Monthly Archives: November 2016

Ice cream for breakfast

Ice cream must contain all the calcium and vitamins of milk, and with the addition of honey and walnuts it has to be positively healthy. It It also tastes good.

I can’t think why you don’t see it recommended as breakfast more often.

It’s difficult to write a follow-up to that; I’m just sitting here thinking of a brave new world where we have ice cream for breakfast.

At the risk of treating this like Twitter, I think I’ll leave it there, as I really can’t think of anything more to say.

 

Thoughts about renewable energy

I watched The Apprentice last night.

At one time I used to watch in the hope that I might learn something about business. I’ve not learned anything I can use, though I do now know that every year proves there is a seemingly endless supply of idiots.

If I can find a way of converting idiots into electricity I may have found the next big thing in renewable energy.

Talking of which, we drove past another solar farm today.  It seems like every time we drive north from Nottingham we find another new field of black panels. Land use has changed considerably over the last ten years in North Nottinghamshire – first we had willow, then we had miscanthus. Currently we seem to have a small forest of wind turbines springing up and the latest fashion seems to be to cover acres in photovoltaic cells.

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Solar farm in north Nottinghamshire

When I see that I feel more comfortable about using electricity, but then start to worry that we won’t need it, because if we cover the land to generate electricity there will be no food to cook.

I’m a bit worried about food, after listening to a radio programme tonight. In order to halt global warming we need to scale back on meat production (mainly on account of the methane produced by cows) and would, they calculate, only have 19 grams of meat a day. That’s 133g a week, about the weight of two moderate burgers.

In the Second World War the bacon and ham ration ranged between 113 and 227 grams. However, there was also a meat ration, controlled by price – between 1 shilling and 1 shilling and two pence (5 – 6 pence in modern terms). I’m struggling to find a comparison of prices – one I found suggests that could be about £1.50. It’s not a lot, but compared to 19 grams a day it’s a positive feast.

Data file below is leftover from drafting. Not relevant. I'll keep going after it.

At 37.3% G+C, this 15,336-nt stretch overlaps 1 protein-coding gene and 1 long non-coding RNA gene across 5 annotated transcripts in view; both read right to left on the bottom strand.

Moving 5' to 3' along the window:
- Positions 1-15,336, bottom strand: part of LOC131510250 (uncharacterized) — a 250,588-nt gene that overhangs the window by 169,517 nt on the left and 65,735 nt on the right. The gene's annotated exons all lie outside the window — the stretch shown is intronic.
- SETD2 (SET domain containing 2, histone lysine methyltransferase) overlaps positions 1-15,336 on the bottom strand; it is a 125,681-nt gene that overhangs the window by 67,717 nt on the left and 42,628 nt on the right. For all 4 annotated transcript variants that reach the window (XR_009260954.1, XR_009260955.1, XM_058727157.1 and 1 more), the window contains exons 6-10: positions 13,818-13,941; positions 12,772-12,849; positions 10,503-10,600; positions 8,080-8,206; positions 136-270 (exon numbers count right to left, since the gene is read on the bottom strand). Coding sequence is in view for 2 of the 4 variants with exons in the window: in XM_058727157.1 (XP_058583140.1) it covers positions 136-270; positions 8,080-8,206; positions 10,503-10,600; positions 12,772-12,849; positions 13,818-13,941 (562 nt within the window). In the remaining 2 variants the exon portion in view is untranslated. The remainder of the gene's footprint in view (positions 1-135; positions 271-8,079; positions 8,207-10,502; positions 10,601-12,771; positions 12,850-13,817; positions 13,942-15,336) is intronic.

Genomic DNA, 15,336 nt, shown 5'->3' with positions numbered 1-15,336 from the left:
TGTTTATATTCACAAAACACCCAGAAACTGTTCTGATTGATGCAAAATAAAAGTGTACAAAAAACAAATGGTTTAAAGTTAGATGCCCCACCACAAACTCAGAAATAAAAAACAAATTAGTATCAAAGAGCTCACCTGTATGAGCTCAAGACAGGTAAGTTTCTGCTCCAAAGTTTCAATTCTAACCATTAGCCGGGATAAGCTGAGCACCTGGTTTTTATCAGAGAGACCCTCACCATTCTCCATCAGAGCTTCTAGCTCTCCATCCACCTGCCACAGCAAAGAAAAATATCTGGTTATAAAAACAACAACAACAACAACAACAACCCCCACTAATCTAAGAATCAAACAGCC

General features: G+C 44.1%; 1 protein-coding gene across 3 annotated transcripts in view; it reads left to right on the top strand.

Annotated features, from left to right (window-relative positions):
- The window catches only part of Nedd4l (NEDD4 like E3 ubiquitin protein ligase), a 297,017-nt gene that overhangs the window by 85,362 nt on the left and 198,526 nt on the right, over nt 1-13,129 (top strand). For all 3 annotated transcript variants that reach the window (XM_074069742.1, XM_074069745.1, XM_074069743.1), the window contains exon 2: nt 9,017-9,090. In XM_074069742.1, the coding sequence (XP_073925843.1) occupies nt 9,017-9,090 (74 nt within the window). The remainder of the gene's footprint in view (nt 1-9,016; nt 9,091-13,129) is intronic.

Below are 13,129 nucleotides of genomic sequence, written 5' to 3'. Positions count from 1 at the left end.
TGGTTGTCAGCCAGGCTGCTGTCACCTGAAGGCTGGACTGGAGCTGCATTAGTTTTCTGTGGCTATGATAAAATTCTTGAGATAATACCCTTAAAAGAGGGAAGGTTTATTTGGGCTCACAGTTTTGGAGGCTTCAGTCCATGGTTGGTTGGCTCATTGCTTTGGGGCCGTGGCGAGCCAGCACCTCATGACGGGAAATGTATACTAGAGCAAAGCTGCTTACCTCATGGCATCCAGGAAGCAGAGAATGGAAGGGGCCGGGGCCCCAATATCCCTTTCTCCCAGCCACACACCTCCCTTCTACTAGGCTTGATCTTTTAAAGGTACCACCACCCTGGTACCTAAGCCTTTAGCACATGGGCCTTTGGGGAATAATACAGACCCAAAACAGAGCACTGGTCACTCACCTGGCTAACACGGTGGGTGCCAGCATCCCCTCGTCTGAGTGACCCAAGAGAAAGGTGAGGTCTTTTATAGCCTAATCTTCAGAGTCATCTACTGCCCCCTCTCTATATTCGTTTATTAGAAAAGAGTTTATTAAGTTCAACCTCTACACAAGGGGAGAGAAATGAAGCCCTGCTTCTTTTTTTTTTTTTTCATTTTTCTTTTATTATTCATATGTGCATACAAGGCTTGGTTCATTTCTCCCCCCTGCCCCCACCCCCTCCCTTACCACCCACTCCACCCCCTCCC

To add to the complexity of looking into the future it also seems that grass fed beef (as generally reared in the UK) is worse for the environment than intensively raised beef fed on maize and soya (as raised in USA). It’s not about the method or the food, it’s about the fact that grass fed beef takes longer to grow to full weight, and thus spends more time emitting methane.

Now, methane is the main component of natural gas, so is it just me, or are other people thinking that some sort of gas-collecting nappy on a cow might be an alternative to fracking? Ah, just me…

That’s not the end to it of course, there’s also milk to consider. If they were telling the truth (and I fear they are) we will only have enough milk for four cups of tea a day.

Four cups of tea a day?

I could see myself as a vegetarian, but I don’t see myself cutting down to four cups a day.

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Under threat – my cup of tea

 

 

 

 

 

 

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Bollywood and black skies

Today we had Bollywood dancing, chickens and black storm clouds, just to name a few things. And pom-poms. They are becoming the bane of my life. Julia says we need 20 per wreath and as everyone will want to make a wreath that’s 140 pom-poms. While Julia and some of the team were out measuring climate data (our penultimate session) I was left in charge of the pom-pom squad. I made six. The other three broke the plastic rings several times, failed to achieve pom-pomness in  a number of different ways and, finally, managed to break the only one they actually made.

Yes, they broke a pom-pom. Not the plastic ring, an actual woolly pom-pom.

That sound you can hear is my spirit breaking.

In the afternoon, with a squad of three, Julia managed four pom-poms.

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Proper free range chickens

The chickens are looking good – we finally have a distinct farmyard flock – feathered in a variety of blacks (from their Minorca fathers) and with a selection of head feathering from their Polish ancestors. They are looking quite distinctive, though they could probably do with a bit of new blood in the coming year as they are all the offspring of one hen and (possibly) two cockerels.

Weather has been iffy, as you can see from the photos, though it hasn’t broken yet, there are still a few autumnal leaves about and our Albanian taxi driver brought us some lemons picked from his father’s orchard when he visited last week. They always look much nicer than shop lemons, which I suspect are selected for thick skin and travelling qualities.  The Albanian lemons always seem thinner skinned and better-flavoured.

Finally, dancing. The whole group is practising for the dance at the Christmas Party. They are full of determination and have been watching instructional videos to get more moves. You have to admire their perseverance and work ethic. Originally just two of them were going to dance, after doing some belly-dancing at a project they attend on Fridays, but it has now spread so we have five dancers.

What with dancing and our rendition of I’ve got a lovely bunch of Coconuts this is going to be a party to remember, even before we get to the song about the coat of many colours.

As you look at the dance photos hum the tune of Jai Ho.

Now try to get it out of your head.

I think my work here is done…